function for map-reduce. The typical use case is to parallelize the likelihood as that’s the bit of the log density that scales with data.

This isn’t going to help with scalability in Stan (yet, anyway), because the memory all gets loaded into a single process before being distributed to the cores doing the MPI computations. This does help with memory locality per core, though, which is a big deal.

Is there a proof of concept to show that a specialised implementation of a sum/elementise product GP is faster than specialised implementations of the parts + the ordinary autodiff for the sum? (NB `add`

doesn’t have a specialised `mat`

reverse mode and this would be much easier to add)

This will be trivial with the new cool @bbbales2 stuff (the Jacobian is the identity). I will hold him down and force him to teach me how it works next week. (He’s one of the handfull of stan-devs I haven’t met IRL and I am excited)

I think you have missed part of the discussion and “GP function” here is not about specialised but very flexible and generic, but that is not happening soon

and thus this is reasonable step before “covariance function” approach.

No I got that. But I’m not sure where the speed saving is in a functor that only composes density evaluation but not gradients. I suspect for combinations of models that are currently coded up you won’t get any sort of speed up with this.

We *could* do a “banded GP” implementation for GPs that give banded covariance structures. That would be fast and if their sums and products are computed in the Stan program (and the rev mode functions are appropriately specialized) and the resulting density could be passed in.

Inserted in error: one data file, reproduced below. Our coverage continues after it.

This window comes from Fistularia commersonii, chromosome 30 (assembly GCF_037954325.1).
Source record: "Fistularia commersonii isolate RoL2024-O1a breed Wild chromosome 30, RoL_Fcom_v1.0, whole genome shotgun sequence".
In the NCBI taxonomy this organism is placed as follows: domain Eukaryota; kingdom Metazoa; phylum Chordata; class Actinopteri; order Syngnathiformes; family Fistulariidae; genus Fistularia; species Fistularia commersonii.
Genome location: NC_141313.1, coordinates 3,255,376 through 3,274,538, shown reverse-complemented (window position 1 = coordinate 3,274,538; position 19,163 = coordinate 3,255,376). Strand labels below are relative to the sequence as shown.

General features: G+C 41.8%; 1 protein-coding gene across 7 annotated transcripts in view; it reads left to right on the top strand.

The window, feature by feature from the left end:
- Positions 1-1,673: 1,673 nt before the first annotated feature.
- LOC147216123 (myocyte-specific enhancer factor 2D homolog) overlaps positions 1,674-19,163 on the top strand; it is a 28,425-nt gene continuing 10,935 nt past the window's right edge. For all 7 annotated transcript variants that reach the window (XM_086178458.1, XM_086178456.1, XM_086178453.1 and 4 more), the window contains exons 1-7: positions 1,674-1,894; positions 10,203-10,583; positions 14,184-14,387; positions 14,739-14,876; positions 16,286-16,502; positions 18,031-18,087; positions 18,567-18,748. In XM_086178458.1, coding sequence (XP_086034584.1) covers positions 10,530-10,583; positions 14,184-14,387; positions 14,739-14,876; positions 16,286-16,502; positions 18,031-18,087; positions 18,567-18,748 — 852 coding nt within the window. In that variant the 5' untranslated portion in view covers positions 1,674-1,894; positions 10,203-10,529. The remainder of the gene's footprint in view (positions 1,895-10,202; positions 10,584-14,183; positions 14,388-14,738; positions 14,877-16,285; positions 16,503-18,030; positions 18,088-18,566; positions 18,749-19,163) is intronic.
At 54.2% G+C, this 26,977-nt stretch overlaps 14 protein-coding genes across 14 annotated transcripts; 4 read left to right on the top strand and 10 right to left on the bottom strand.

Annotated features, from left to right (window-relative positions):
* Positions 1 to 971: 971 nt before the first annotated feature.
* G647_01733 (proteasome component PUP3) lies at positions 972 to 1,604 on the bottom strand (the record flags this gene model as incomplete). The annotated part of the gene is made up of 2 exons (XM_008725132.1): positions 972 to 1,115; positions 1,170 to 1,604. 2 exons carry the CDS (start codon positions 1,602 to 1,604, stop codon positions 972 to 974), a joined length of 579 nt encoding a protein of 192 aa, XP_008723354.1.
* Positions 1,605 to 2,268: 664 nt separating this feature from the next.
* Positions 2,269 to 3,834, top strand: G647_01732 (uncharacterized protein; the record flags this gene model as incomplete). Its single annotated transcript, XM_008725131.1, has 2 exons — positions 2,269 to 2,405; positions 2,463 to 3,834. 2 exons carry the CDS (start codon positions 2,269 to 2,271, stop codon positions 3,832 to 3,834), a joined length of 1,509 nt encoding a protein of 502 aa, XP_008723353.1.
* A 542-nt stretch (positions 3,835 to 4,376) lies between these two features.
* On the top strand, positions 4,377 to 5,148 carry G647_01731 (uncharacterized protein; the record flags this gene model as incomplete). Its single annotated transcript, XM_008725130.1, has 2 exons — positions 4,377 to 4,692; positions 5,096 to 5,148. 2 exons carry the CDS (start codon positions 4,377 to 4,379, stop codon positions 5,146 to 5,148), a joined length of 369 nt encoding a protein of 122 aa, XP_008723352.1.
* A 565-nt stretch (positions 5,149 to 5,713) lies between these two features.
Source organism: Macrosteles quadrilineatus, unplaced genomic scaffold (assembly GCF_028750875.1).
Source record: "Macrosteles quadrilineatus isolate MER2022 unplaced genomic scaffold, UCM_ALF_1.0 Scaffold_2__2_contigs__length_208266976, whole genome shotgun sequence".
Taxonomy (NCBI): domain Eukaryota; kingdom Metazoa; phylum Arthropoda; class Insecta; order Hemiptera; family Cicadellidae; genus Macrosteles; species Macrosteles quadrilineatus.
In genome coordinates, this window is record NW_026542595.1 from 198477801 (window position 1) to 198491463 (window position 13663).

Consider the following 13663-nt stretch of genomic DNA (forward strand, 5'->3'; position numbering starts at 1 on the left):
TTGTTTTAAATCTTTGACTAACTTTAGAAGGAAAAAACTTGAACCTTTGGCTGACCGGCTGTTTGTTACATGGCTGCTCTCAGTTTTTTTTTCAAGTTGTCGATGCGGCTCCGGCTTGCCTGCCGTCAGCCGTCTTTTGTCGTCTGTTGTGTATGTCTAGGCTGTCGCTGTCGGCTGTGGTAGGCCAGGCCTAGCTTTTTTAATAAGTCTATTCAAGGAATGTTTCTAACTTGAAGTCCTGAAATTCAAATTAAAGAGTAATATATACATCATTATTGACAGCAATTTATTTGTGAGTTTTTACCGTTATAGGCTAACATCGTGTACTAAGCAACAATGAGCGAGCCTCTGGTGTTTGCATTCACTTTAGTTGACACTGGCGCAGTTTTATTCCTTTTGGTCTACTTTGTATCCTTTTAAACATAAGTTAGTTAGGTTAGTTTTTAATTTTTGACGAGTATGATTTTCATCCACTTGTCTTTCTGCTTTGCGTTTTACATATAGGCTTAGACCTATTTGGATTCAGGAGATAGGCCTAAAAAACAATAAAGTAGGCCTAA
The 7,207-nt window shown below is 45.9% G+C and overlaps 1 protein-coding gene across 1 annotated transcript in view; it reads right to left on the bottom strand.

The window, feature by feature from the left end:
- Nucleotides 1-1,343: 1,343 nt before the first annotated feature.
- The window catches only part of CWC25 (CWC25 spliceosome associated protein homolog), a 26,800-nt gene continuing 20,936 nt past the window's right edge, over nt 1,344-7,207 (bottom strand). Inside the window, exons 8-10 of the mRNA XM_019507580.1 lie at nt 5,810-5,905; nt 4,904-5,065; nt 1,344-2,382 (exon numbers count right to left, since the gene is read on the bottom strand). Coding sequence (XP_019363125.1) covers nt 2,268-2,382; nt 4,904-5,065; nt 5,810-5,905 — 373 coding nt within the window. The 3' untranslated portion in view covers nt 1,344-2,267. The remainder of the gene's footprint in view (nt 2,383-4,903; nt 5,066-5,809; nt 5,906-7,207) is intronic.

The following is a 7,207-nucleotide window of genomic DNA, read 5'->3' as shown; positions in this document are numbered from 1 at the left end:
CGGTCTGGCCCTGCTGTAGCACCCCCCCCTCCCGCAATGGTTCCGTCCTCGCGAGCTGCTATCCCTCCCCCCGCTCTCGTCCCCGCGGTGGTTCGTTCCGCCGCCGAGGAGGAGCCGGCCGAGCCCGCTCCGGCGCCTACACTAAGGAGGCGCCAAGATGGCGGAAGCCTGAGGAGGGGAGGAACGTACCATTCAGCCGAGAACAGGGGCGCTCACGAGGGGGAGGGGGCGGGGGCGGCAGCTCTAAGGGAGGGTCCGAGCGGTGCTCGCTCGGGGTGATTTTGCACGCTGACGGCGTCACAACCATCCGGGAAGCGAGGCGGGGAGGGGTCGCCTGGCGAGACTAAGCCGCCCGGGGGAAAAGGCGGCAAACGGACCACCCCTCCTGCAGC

Remember the GP wiki: We need construction and explicit derivatives for it to be fast. And in some cases (like banded matrices) we can specialize the non-centering (and its inverse) to be efficient as well.

But this seems to be only talking about constructing the covariance matrix. Alone, that is not a saving. (Or, perhaps, it’s not obvious to me where the saving is)

Birthday GP fails now as the expression tree uses too much memory when summing and multiplying covariance matrices. It’s possible that I’m mistaken, but it seems the functor approach would save memory. The main benefit would also be flexibility, but I would assume we could get similar thing as with ODEs that ODE can be defined as a user defined function and the speed up comes from having specialized derivative computations for ODE solvers.

Let’s talk more next week

My guess would be that this will be fixed with the specialization of sum and elementwise product. We can probably check it next week.

They compute the exact derivative while solving the ODE (because maths). There’s no way to do that with GPs. So I can’t see how it wouldn’t do a hideously inefficient element by element differentiation